OPINION | Sketch comedy group maintains female legacies

Mercedes Ohlen and Joelle Friedman

(Ethan Hunt)

Authors Mercedes Ohlen and Joelle Friedman are co-presidents of Office Hours Sketch Comedy, Tulane’s sketch comedy group.

Tulane University’s sketch comedy group, Office Hours Sketch Comedy, has been on campus since 2011. Through hurricanes, a pandemic and countless setbacks, we’ve laughed, cried and laughed one more time for good measure. Office Hours has continued to do what we do best. 

In the past 12 years, the group’s leadership has had a strong female legacy. Julia DeLois, class of 2014, first led the group. For the past four years, the group has been led by at least one female president. This year, we — seniors Joelle Friedman and Mercedes Ohlen — have been lucky to continue that legacy and step into the positions of co-presidents, something that means so much to the both of us. Joelle joined in 2019 and Mercedes in 2020; throughout both of our times in the group, we have always had female leaders and stage managers and can now reflect on that legacy as we come to the end of our time as a female presidential team. 

Sketch never felt like a boys club waiting to be broken into. The club had already presented its strong foundation: as women, we were an invaluable part of creating and maintaining this group. Women belong in comedy and will continue to be involved for the duration of the group’s time on campus.

Kat Spears, who was one half of the group’s first presidential duo from 2019 to 2020, felt that some of the conflicts she had within the group may have gone differently if gender was out of the question.

“Maybe these confrontations wouldn’t have happened if I was a man. I didn’t see them happening to my male co-president,” Spears said. Before Kat and her co-president, only one person led the group each year. This shift came with its own struggles and brought a dynamic that the group had never seen before. However, the two organized some phenomenal shows together, and Kat cemented her legacy as one of Sketch’s fantastic previous female leaders.

Women are often expected to be funnier, be more clever and try harder when it comes to comedy. Women are expected to keep our writing relatively modest while simultaneously pushing harder to make people laugh. Female comedians brave a cycle of walking on eggshells while trying to live up to higher expectations.

We have been lucky that the group we’ve been trusted to lead has provided us with as much respect as a group of previous-theater-kids can, but we had big shoes to fill. During the 2020-2021 year, the group had to navigate virtual meetings and masked shows as we figured out what comedy would look like during a pandemic. Rehearsals were held on Zoom; the group met for meetings outside and Office Hours did their best to bond while not being able to see the bottom half of each other’s faces. During this time, Sophie Lieber led the group — sometimes it was unclear if the group would have survived with anyone else at its helm. Lieber wrangled Office Hours while her senior year was practically shut down and pulled us together enough to put on a show!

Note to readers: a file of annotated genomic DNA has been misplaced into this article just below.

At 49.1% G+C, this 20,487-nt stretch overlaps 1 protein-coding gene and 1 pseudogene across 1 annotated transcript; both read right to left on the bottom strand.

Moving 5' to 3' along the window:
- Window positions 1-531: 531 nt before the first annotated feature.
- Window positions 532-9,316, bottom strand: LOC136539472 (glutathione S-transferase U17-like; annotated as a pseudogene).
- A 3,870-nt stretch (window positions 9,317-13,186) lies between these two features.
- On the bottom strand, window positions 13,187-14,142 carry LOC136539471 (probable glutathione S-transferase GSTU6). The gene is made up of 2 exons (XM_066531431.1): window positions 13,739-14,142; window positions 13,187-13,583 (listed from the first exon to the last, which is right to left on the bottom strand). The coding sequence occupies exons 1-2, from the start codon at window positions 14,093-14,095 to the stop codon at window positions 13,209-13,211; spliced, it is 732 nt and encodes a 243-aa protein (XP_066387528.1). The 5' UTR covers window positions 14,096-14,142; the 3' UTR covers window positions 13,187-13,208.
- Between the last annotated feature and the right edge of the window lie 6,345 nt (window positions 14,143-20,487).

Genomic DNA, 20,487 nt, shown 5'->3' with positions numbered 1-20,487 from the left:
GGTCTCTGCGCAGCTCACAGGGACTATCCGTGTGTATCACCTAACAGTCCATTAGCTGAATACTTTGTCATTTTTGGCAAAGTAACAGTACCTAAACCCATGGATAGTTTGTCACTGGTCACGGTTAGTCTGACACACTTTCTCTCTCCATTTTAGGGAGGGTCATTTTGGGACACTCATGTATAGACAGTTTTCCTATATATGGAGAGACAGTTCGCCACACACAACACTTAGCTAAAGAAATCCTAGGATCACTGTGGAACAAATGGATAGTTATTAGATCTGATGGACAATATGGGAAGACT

Last year, Mira Fechter and Deeya Patel rebuilt the group from the ground up, despite challenges of their own. Mira navigated large life changes amidst a world recovering from a  pandemic and still managed to write some of the most hilarious and clever sketches the group had ever seen. Deeya successfully balanced a pre-med curriculum on a Creative Scholar’s path while still throwing herself fully into leading the group. We have no shortage of STEM majors within the group, but the vast majority of past presidents ended up pursuing careers within entertainment and writing. However, Deeya chose to attend Tulane’s prestigious medical school. Her journey highlights that creative extracurriculars can be extremely beneficial for STEM students, and that outlet is important for all students, regardless of their academic interests. Further, Deeya highlights that women deserve to have a place in historically male-dominated roles, both in entertainment and in STEM-related fields.

Perhaps, the most important role after the presidents is the stage managers, who have been strong women for a majority of sketch comedy’s time on campus. Jael Ellman served as the Office Hours stage manager for four years before graduating in 2022. This year, freshman Lou Bishop has stepped into Ellman’s prior role. Every rehearsal, she proves herself to be a confident and competent young woman who will be a part of our important legacy. 

Alongside all of the female comedians in the group, Office Hours is in the midst of preparing for their end-of-semester show: an expected … hoot and holler? Perhaps a triumph? That’s something for you to decide for yourself. It will be the last time that we as both presidents and as members will ever take the beloved McWilliams stage. We are sad to go, but we are both determined to keep comedy and creativity in our lives and are incredibly confident in next year’s leadership. For Joelle, being president was the culmination of her cherished time at Tulane. On Joelle’s first day of rehearsal, she remembers walking in and saying to herself, “I’m going to be president in four years.” During Mercedes’ first time hanging out with Joelle, Joelle turned to her and said, “No offense, but I’m going to be the president.” 

And look how far we have come. It has been an honor to lead the group that we care about so much and it has put her on a creative path that has altered her future for the better. As we finish up our journey at Tulane, we look back with fondness on our time in Office Hours Sketch Comedy and — all jokes aside — we know that going forward, Office Hours Sketch Comedy will continue to be filled and led by confident, hilarious women, just like us. 

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